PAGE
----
Home > PUBLICATIONS & RESOURCES > PAPERS >

Elastic Orthodoxy: the Tactics of Young Muslim Identity in the East End of London
September 29,2016   By:chinahumanrights.org
Elastic Orthodoxy: the Tactics of Young Muslim Identity in the East End of  London
 
Dr Daniel Nilsson DeHanas
 
King’s College London
 
Introduction
 
Few places in the United Kingdom have received as much unbidden attention as the East End of London.  Central to all of these portrayals of East London are hard fought struggles of culture and religion in the forging of British Bengali post-migration identities.
 
This chapter investigates issues of religion and culture as aspects of identity formation with particular reference to second-generation young people.  The chapter is based on qualitative research with 36 second-generation British Bengali young adults in the East End, all aged 18-25 at the time they were interviewed. 
 
Four tactical styles of self-identification
 
i. Continuity
Several researchers have shown strong links between the second generation and first-generation migrant parents.  These researchers argue that there is a substantial amount of continuity between generations. 
 
ii. Between Cultures
Social scientists studying second-generation youth often recognize adolescence and early adulthood as unsettled years in which family, religious, and ethnic self-identification are all open to be questioned (e.g. Lewis 2007).  Youth may experience an identity crisis as they are riven between strong parental, community, and religious norms and the usually more ‘Western’ and liberal perspectives of peers, schooling, and media.  
 
iii. Hybridity
The hybridity perspective usually emphasises the influence of peers in the social construction of identity.  
 
iv. Deculturation
Jessica Jacobson found certain consistencies in the identities of her young Pakistani informants that belie what she considers to be an overemphasis on hybridity. Many of Jacobson’s informants appear to be attracted to the comprehensive answers of a (putatively) culturally purified Islam, and have taken this all-encompassing, ‘universal’ Islam as their seemingly immutable core identity marker.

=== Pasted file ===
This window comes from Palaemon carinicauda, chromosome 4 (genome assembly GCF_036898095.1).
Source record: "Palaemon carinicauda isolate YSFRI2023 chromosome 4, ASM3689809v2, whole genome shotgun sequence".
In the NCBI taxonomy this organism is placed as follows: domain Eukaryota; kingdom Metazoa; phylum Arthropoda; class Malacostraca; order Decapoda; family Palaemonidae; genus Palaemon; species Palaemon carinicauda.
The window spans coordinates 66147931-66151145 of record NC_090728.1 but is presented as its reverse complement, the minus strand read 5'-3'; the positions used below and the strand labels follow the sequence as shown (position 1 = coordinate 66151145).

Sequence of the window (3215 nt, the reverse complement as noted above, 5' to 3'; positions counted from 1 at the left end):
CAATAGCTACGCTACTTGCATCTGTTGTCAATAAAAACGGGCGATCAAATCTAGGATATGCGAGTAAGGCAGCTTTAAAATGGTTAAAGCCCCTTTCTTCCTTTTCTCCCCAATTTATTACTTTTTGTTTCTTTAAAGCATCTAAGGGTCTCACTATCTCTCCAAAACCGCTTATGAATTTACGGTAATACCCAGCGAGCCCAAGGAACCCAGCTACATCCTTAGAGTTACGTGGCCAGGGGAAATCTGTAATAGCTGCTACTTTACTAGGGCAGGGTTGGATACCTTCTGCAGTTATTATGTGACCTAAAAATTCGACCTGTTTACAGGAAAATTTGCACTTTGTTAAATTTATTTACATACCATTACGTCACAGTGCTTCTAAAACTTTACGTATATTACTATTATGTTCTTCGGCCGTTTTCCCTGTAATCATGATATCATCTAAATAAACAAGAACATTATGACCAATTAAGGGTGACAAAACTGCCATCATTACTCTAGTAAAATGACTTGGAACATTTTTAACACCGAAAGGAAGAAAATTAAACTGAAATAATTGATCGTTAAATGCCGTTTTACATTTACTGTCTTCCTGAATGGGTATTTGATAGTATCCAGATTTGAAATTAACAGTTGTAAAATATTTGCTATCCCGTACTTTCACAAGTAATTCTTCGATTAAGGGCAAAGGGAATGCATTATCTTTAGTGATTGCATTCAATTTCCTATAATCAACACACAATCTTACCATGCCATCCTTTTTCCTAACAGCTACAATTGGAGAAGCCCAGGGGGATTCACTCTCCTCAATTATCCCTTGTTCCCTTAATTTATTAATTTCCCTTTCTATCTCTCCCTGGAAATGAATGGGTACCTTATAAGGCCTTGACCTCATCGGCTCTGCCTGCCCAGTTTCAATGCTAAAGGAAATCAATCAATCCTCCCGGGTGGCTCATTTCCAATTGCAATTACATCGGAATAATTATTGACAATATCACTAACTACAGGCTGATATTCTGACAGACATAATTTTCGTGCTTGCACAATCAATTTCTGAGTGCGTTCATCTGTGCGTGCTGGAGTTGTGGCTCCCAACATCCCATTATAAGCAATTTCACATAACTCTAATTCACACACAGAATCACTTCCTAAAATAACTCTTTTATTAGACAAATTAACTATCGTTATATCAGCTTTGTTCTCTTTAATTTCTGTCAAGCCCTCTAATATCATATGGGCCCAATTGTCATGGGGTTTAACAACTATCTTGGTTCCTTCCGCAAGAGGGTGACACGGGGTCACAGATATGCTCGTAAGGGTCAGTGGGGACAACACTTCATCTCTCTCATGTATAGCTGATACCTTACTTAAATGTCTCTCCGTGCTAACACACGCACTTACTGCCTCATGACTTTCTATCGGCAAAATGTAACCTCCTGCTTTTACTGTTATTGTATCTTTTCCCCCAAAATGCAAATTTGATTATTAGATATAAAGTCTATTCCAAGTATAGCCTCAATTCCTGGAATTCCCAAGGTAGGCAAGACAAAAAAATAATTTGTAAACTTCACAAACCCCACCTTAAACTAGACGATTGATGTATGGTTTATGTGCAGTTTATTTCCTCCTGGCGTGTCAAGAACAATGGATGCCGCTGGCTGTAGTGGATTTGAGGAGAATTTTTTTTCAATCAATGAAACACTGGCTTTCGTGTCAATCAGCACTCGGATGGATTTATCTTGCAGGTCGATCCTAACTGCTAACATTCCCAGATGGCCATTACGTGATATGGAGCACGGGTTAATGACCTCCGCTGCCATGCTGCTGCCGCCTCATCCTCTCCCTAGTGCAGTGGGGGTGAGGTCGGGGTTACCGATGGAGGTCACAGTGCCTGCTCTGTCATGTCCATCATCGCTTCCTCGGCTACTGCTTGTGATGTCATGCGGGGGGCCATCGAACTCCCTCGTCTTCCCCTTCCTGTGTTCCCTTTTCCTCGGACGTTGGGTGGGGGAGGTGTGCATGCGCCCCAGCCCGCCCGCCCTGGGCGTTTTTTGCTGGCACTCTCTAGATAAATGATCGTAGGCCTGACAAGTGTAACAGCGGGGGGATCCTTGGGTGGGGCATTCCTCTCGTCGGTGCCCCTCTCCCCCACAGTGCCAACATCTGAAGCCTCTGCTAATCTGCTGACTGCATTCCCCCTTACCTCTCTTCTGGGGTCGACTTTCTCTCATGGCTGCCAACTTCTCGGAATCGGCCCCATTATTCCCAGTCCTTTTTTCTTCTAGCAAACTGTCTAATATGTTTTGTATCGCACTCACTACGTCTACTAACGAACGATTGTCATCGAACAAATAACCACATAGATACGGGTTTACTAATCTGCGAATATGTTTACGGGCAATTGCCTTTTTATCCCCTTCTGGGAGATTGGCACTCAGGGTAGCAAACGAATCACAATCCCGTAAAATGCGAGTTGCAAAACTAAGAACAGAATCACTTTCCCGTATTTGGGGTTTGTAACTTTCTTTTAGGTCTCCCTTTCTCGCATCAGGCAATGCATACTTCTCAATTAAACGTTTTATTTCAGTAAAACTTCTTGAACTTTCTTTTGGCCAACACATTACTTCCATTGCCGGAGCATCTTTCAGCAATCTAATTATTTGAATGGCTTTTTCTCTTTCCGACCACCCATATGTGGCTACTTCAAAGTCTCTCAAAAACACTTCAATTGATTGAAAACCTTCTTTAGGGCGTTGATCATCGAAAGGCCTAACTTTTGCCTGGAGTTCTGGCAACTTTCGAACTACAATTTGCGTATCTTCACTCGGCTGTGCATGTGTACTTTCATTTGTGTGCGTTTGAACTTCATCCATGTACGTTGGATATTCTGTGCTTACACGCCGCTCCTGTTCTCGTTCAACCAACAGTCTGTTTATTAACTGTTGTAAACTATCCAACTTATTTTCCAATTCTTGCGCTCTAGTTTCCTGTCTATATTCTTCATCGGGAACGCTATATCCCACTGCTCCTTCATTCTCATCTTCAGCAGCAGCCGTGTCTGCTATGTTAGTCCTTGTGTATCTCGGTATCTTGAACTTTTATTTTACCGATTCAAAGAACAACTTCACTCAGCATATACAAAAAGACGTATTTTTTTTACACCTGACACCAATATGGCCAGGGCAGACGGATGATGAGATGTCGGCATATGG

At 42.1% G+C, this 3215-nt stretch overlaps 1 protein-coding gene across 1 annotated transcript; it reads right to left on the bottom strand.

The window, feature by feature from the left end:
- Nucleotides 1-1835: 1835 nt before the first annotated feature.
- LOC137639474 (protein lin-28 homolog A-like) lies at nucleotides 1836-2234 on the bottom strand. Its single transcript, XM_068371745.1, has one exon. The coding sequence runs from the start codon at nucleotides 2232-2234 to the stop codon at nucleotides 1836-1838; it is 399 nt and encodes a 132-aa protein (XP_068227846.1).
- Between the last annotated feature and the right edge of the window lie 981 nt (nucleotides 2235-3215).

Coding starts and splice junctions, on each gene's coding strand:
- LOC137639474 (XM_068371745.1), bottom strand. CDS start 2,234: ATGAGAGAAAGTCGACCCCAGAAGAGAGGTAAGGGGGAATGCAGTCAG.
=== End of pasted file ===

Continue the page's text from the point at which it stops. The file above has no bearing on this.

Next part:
Olivier Roy provides perhaps the most influential statement of this position in his work on the globalization of Islam (2004).  Roy argues that the forms of Islam that have gained most ground among second-generation youth are ‘deculturated.’  The deculturation perspective differs from a ‘between cultures’ perspective because it locates the greater share of identity conflict as occurring between generations rather than between the culture of origin and the ‘host’ society. 
 
Conclusion: elastic orthodoxy
 
This chapter has demonstrated that institutions matter in the formation and development of tactical religion, and that the tactics of religion are typically formed within a complex web of religious strategies and counter-strategies. 
 
Young second-generation Bengalis in the East End, in most cases, take an approach to self-identification that can best be termed elastic orthodoxy.  By this I mean that they accept the local social consensus on what it is to be a Muslim (‘orthodoxy’)  and then work tactically within this framework, stretching it to apply to new contexts and situations (‘elastic’).  The elastic orthodoxy I have in mind is a skill young British Bengalis have developed for perpetually recontexualising their revivalist Islam as new circumstances arise.
 
Elastic orthodoxy is a potent mix of some parts deculturation, some parts hybridity.  It begins with strict deculturation but then applies the results in myriad situational and hybrid ways.  This peculiar combination of versatility and dogmatic certainty helps account for its lasting power.